Declaring a climate and ecological emergency
Why declare a Climate and Ecological emergency?
Declaring a climate and ecological emergency shows that a council acknowledges the need to act on the causes and impacts of the climate change and biodiversity crises. For the declaration to be meaningful, it needs to be accompanied by determined action. We declared climate and ecological emergencies in 2019 and stepped up to reduce our own carbon emissions and support others in the district to do the same.
Many parish councils in South Cambridgeshire have already declared a climate emergency. At a local level, parish councils can deliver a noticeable difference to people in the community. This page provides information and resources on how to declare a climate and ecological emergency and some ideas on taking action following this.
Declaring a Climate and Ecological Emergency
One of the first steps to taking climate action is declaring a climate and ecological emergency. In a formal meeting, the parish/town council should put forward a climate and ecological emergency motion and do the following:
- Use the phrasing ‘declare a climate emergency’ and ‘declare an ecological emergency’
- Set target dates for reducing your own emissions and local climate impacts
- Set up a working group to work on climate issues and provide regular reports to the parish/town council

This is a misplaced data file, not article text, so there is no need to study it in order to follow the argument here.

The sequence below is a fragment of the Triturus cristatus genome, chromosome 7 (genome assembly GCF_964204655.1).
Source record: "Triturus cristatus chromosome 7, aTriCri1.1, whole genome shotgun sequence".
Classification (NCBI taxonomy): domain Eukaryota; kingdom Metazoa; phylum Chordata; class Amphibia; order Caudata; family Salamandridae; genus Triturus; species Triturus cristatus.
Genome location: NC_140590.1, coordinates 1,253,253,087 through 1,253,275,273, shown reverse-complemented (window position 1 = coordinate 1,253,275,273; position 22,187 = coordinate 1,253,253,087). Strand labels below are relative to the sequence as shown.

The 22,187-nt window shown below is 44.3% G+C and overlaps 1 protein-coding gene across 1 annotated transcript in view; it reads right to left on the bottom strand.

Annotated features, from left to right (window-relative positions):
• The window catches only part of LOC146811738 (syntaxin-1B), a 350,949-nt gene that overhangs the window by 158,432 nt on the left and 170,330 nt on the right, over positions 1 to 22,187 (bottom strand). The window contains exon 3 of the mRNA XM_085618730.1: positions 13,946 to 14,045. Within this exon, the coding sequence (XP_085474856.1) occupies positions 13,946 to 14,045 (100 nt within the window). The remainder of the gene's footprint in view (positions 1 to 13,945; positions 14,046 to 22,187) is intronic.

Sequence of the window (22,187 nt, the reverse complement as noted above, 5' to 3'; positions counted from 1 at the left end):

- Work out are what the council and the community are most interested in working on. Think about what might have the most impact, but also what the local community will want to support
Acting on your Declaration
Once you have declared a climate and ecological emergency there are some actions that you can take to make a difference. You might be able to do some of these straight away, others might require some planning, the key is to keep up the momentum from the word go. Our Climate Emergency Toolkit provides ideas, tips and guidance on taking action.
The consultancy ARUP have created a guidance document on climate emergency action which provides in-depth information on some of the actions you can take.
Parish Council Emissions
An important first step is to calculate your carbon emissions to establish a baseline of where you are and where you need to go. We provide guidance to Parish Councils on calculating their carbon footprint.
Once you have worked this out, there are a number of ways that you can reduce these emissions.
Improving the energy efficiency of your community buildings is one of the most effective ways of reducing your carbon emissions and energy costs. An energy survey can tell you the best ways to improve your energy efficiency. You could also review community building energy use, change to a green electricity tariff, or upgrade your lighting to LEDs. Are you due a boiler replacement? How about changing the way you heat your building, such as using infra-red heating panels or heat pumps? Funding is available for such projects through the Zero Carbon Communities Grant Scheme.
Do you have a space suitable for solar PV panels? Funding is available through the Zero Carbon Communities Grant Scheme for such projects. Alternatively, if you think that there might be a good site near you for renewable energy, such as solar or wind turbines, how about suggesting these as part of your Neighbourhood Development Plan?
Protecting Biodiversity through Land Management